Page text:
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An errant Mythbusters cannonball tore through a Northern California home and a minivan last Tuesday night.
The popular Discovery Channel show debunks various "myths" using science experiments.
The cannonball was supposed to go through some water-filled barrels and a concrete wall. Instead, it shot clear of the barrels, through a wall, then bounced.
The bounce sent the metallic orb into the sky. It then bounced in front of the home. The cannonball tore through the house's door, then through a wall at the back of the home before bouncing again.
It finally slammed into a minivan where it crashed onto its dashboard.
Luckily, no one was injured in the incident.
Accidents don't always signal legal liability. But in some cases, accidents don't occur unless someone has acted negligently. The legal doctrine of res ipsa loquitur (Latin for "the thing speaks for itself"), may be applicable to the Mythbusters cannonball fiasco.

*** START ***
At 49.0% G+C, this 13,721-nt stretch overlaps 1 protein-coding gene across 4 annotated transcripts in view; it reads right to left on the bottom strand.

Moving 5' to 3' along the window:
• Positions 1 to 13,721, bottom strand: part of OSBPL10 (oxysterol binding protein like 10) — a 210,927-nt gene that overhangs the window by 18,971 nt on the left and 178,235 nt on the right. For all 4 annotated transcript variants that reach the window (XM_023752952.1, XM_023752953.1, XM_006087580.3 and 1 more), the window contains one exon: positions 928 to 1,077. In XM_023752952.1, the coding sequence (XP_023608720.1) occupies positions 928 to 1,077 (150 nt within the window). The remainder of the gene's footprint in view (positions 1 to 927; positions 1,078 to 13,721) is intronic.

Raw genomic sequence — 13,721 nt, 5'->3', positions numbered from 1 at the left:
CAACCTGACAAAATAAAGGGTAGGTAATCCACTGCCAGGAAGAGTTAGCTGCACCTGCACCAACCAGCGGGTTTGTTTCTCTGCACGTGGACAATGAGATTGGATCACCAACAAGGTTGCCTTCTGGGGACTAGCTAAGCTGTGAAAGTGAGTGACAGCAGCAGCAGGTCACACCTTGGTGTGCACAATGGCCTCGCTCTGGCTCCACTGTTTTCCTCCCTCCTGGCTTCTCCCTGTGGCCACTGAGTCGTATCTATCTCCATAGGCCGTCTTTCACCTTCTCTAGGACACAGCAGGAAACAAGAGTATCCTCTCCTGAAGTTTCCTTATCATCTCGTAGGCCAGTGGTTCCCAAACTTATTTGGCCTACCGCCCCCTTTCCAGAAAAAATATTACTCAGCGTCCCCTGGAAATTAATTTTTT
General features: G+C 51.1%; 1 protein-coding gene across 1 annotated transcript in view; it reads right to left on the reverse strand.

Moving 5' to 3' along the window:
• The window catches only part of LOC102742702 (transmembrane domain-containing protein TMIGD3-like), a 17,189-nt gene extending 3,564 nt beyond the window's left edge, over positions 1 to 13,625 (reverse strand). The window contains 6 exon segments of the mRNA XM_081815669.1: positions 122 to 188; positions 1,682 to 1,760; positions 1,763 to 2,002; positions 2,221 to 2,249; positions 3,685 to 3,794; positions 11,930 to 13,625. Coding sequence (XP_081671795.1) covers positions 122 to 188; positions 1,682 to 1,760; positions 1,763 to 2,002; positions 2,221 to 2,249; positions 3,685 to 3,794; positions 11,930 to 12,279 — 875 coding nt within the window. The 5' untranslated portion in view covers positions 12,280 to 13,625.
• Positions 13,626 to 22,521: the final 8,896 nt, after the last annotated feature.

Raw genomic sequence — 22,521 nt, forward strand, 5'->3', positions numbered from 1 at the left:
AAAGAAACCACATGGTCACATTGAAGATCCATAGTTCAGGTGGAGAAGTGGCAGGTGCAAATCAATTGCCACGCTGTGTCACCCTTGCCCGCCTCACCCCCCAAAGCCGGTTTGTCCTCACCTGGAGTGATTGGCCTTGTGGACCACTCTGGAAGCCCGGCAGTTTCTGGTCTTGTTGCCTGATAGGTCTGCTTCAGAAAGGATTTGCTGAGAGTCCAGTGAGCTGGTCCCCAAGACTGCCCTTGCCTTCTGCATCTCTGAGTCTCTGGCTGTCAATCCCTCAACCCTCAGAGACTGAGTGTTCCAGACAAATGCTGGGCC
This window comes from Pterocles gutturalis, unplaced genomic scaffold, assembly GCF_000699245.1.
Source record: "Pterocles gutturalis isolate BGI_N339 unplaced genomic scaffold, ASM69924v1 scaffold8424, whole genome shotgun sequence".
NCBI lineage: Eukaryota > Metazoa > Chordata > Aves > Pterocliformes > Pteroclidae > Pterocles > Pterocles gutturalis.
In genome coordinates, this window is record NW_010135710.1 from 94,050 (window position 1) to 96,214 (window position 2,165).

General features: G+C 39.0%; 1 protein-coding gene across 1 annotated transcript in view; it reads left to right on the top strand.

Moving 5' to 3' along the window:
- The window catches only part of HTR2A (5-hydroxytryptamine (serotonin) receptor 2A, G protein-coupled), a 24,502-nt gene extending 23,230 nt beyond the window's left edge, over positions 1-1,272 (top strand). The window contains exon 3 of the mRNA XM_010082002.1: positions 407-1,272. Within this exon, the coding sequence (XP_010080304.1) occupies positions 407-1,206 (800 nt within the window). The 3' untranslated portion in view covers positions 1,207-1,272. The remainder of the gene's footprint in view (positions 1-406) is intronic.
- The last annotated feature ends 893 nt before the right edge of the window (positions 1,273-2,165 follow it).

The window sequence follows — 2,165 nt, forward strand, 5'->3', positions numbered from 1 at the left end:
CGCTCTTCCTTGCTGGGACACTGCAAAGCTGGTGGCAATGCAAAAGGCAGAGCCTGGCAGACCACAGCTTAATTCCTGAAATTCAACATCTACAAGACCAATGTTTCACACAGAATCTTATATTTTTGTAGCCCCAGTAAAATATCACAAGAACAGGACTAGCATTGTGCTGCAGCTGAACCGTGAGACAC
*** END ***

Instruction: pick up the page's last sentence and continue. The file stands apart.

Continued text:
What exactly is res ipsa loquitur, or res ipsa, as it's commonly called? Simply put, it can allow plaintiffs to recover even without direct evidence that the event was caused by negligence.
Take the famous case of when a plaintiff sued a warehouse, after getting hit by a barrel when walking in front of the property. The rationale: typically, barrels don't come careening down a street unless someone has acted negligently.
The same can be said about cannonballs. Typically, cannonballs don't tend to strike houses unless someone acted negligently.
But, it's also possible that the accident was not caused by negligence. Maybe the Mythbusters cannonball crew took full safety precautions and prepped the cannon appropriately. Even so, they did cause property damage. Most likely, the show's producers will compensate the homeowner and car owner. And of course, apologize profusely for inadvertently sending a cannonball their way.